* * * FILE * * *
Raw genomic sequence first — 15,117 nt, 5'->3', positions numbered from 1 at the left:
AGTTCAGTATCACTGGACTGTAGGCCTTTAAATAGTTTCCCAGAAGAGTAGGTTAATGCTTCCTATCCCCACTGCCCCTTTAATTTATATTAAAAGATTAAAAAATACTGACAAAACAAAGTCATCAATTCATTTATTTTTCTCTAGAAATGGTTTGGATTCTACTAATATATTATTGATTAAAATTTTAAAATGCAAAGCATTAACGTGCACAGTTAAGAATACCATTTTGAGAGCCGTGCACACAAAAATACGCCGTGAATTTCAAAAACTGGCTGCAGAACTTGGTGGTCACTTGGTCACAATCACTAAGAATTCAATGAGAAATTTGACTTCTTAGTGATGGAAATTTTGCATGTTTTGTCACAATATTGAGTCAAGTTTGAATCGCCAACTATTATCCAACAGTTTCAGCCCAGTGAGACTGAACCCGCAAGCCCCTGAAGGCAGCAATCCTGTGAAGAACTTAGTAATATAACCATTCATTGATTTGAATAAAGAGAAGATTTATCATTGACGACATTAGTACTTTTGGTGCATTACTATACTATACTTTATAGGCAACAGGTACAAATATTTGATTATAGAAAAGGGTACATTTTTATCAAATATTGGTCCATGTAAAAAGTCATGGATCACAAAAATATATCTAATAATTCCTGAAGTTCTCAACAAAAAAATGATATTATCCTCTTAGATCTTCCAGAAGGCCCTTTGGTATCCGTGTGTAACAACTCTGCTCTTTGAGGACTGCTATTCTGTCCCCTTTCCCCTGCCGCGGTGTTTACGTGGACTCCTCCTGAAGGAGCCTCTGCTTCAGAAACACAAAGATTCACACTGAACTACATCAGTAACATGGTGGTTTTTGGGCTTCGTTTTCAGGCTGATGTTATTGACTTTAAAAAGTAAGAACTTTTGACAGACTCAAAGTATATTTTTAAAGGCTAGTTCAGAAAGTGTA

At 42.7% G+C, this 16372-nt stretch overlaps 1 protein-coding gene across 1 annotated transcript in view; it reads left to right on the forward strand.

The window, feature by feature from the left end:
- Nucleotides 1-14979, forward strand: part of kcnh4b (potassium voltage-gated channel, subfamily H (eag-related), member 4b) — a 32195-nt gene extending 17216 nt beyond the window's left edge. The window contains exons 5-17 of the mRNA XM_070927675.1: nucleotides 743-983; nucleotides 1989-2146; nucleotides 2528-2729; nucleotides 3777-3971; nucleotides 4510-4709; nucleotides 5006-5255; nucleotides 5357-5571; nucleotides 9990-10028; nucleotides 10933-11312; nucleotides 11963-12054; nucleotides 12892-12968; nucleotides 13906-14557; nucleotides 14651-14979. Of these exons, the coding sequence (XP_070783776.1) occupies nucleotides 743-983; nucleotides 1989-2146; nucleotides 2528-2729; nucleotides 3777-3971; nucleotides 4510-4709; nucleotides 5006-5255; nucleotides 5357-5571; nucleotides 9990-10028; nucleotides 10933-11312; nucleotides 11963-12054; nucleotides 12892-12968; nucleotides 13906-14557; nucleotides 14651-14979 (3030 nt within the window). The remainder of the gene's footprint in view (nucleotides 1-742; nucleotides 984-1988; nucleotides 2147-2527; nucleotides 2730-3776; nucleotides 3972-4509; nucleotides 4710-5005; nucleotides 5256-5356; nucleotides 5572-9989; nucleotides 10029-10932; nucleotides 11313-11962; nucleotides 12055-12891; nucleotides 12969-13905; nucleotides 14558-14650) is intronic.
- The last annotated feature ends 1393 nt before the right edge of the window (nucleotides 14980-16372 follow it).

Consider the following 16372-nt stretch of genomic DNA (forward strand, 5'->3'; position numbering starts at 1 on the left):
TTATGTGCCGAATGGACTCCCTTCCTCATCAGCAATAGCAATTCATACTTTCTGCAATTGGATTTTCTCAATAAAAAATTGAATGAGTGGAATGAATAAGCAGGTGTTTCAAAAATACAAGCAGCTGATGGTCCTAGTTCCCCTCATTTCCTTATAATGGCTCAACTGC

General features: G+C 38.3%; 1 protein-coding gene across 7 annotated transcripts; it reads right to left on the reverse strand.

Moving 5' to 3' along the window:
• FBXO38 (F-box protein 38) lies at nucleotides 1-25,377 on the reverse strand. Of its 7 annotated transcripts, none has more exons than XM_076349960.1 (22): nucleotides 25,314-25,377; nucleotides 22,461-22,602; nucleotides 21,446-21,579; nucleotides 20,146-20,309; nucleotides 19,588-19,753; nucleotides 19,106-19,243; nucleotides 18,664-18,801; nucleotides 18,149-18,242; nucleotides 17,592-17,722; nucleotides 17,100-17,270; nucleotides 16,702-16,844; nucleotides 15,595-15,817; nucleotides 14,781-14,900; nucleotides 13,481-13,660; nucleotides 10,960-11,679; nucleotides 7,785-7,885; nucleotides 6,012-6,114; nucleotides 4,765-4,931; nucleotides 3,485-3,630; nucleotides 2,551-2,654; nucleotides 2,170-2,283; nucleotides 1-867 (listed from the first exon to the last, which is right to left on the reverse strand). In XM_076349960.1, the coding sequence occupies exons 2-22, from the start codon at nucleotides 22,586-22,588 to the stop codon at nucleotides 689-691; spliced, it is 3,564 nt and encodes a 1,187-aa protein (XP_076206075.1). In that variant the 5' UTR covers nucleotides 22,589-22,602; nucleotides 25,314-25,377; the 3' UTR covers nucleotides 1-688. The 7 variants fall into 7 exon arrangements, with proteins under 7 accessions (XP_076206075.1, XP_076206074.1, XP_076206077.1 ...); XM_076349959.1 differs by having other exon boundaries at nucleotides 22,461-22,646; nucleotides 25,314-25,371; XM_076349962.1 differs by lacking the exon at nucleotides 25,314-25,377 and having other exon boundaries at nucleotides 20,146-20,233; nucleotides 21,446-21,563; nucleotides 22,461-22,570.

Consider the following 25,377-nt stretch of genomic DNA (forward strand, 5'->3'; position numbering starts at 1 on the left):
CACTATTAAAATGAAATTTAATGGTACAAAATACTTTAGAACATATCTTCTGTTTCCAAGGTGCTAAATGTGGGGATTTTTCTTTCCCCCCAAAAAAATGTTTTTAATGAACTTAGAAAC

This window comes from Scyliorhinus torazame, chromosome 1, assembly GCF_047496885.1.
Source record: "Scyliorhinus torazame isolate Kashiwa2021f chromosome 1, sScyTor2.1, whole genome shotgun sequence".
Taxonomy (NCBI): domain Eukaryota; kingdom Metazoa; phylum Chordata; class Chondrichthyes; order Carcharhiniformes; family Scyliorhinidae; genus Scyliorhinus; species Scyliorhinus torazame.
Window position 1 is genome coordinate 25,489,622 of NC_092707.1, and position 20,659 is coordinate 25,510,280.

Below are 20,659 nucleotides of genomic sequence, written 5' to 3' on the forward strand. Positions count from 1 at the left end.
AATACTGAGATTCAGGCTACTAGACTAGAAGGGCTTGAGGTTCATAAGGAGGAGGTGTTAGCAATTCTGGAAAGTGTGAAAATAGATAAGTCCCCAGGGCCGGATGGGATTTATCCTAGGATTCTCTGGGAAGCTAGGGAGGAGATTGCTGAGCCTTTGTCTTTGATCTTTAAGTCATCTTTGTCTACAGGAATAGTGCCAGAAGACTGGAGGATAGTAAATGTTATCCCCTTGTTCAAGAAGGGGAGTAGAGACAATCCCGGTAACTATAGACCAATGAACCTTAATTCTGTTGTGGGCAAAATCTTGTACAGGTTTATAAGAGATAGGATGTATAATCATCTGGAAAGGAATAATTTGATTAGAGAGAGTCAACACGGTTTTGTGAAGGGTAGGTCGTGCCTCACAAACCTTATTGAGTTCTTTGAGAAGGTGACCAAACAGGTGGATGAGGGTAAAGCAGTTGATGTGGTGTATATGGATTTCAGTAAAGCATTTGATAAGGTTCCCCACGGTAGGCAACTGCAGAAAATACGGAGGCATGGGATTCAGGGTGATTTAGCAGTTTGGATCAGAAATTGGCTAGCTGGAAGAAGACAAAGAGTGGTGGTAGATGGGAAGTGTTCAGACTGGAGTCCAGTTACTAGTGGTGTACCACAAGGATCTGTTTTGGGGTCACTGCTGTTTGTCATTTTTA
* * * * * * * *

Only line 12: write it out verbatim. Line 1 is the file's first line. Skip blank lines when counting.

Consider the following 25,377-nt stretch of genomic DNA (forward strand, 5'->3'; position numbering starts at 1 on the left):